What makes a good quality night photo with Infrared cameras? By far if you are seeking only quality at night and have no concerns about the infrared camera being spotted by trespassers, then you should be asking about the “Red Glow” infrared. The red glow infrared has the most available “flash” but is also very easily spotted from just about any distance. WE do offer these for our X series cameras but most want the no glow infrared. So if you are wanting to stay with the “No Glow” infrared then you should know that all are not created equally.
There are quite a few factors that go into getting a good night image but mainly the list below covers the majority:
- Image sensor
- Shutter Speed
The image sensor is what the camera uses to actually “capture” the image. It is what the camera uses to actually scan the image if you will. Better quality sensors have fast scan rates and processing speeds. They are more sensitive to light changes and can cover wide bands of light differences. So the better the sensor the better capability your camera will have.
The lens plays a surprising important role but probably not in the direct way you think. All sorts of engineering specs on lenses but to keep this simple the lens have a couple differences that can make big changes on your picture. Viewing width (or angle) – is exactly what it wounds like. The width of the field of view on the lens is what sets the field of view on the camera. Wider viewing angle lenses get “more” in the picture but they also make the targets appear further away and can trick your brain into thinking your flash range is much further than it actually is. Because the target in the picture will look smaller you immediately “feel” like the target is further away from the camera giving you the false impression that your flash range is reaching out further. A lot of camera companies out there prefer the wider angle lens because it gives the camera more time to trigger and still get the target in the picture plus it appears to give a better flash range because targets look smaller.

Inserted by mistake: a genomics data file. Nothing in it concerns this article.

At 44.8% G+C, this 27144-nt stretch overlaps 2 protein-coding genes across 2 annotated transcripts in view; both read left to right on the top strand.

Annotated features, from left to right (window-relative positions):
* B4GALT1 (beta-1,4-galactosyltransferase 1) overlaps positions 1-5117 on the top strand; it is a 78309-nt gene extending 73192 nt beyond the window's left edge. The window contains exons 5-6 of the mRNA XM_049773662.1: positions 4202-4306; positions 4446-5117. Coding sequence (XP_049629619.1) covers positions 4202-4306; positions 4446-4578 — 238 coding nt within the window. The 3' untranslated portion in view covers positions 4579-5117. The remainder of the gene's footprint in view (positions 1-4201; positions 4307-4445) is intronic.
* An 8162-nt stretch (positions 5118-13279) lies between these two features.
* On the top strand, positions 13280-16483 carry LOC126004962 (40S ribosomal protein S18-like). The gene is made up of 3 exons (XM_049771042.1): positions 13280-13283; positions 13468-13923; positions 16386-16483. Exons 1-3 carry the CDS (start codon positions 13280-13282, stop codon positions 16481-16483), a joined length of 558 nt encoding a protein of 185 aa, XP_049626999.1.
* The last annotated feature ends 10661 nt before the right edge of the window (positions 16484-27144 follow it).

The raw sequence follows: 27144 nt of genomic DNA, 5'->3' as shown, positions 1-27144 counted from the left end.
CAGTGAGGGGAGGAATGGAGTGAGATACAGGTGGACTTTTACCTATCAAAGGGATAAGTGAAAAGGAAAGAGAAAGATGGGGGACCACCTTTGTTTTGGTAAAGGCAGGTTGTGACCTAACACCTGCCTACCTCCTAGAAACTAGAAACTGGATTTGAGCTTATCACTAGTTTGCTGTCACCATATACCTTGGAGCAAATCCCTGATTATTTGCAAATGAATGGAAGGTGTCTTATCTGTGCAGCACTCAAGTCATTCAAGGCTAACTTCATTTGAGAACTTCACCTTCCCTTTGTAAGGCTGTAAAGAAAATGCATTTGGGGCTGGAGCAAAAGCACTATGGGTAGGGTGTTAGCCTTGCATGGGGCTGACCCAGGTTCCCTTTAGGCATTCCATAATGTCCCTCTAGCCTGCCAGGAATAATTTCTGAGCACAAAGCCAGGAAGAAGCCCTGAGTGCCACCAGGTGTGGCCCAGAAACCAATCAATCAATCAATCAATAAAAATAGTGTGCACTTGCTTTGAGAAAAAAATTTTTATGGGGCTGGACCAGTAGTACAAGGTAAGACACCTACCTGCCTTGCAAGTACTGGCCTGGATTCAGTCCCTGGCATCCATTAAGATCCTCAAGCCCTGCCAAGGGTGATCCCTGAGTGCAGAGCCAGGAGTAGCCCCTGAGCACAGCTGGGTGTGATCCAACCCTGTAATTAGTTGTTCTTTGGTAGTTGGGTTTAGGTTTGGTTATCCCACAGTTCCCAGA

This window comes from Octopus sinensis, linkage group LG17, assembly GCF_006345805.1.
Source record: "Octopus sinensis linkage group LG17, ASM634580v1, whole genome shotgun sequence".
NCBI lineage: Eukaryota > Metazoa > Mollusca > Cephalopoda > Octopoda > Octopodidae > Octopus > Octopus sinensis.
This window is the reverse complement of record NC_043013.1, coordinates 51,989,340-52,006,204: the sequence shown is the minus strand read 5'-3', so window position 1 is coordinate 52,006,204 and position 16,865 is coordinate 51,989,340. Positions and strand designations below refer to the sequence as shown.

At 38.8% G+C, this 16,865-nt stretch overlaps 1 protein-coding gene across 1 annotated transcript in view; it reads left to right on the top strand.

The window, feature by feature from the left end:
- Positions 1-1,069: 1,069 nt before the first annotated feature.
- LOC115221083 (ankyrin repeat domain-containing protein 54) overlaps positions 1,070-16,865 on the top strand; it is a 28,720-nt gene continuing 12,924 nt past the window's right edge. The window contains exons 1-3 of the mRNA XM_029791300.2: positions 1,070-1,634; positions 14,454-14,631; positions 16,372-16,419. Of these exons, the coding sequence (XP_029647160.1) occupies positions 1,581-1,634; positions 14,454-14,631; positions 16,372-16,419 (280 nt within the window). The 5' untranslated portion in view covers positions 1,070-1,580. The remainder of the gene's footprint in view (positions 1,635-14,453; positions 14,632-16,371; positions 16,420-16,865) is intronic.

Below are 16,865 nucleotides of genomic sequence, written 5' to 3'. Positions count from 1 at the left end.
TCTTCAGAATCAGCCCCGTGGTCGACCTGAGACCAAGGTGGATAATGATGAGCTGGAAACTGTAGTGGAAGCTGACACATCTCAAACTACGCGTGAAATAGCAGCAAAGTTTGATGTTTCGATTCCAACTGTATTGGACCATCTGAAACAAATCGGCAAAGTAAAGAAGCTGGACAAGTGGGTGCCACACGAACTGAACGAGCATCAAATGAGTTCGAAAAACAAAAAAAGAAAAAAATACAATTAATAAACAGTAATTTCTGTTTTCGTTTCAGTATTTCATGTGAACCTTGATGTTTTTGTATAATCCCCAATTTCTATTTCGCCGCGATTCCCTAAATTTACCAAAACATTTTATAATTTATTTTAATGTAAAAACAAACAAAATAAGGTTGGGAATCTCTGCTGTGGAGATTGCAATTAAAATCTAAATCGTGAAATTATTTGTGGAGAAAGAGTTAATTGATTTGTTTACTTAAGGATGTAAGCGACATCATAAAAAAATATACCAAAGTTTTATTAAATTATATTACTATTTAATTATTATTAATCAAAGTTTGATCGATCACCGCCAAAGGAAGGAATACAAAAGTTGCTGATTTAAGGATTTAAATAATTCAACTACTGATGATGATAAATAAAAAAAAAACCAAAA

Using a more narrow lens limits the trigger time (less field of view) but they also tend to gather more light and bring the targets closer in the picture. Keeping the targets closer can give you more detail which is important to most. Lenses that gather more light allow you to use a faster shutter speed so you get less motion blur at night. We are able to use a more narrow lens because our systems are fast enough to trigger and still keep the targets in the field view of the picture. Plus we are able to use a fast shutter speed on top of that giving you less motion blur.
Our X series cameras use over 70 no glow infrared LEDs per camera. Powering that many LEDs over a long period of time can take a lot of power (covering that next). The number of LEDs a camera has, is extremely important on a lot of fronts. Several different types of LEDs out there but for the most part (through hole LEDs vs SMT LEDs) are pretty comparable on a per unit same type basis. If you count the number of same type of LEDs a camera has and calculate the camera’s total power output capability (battery type and size they use) you will get a good idea of the Max LED output. So if you are looking at a camera that has 20 LEDs they just are not going to have the output of one that has over 70.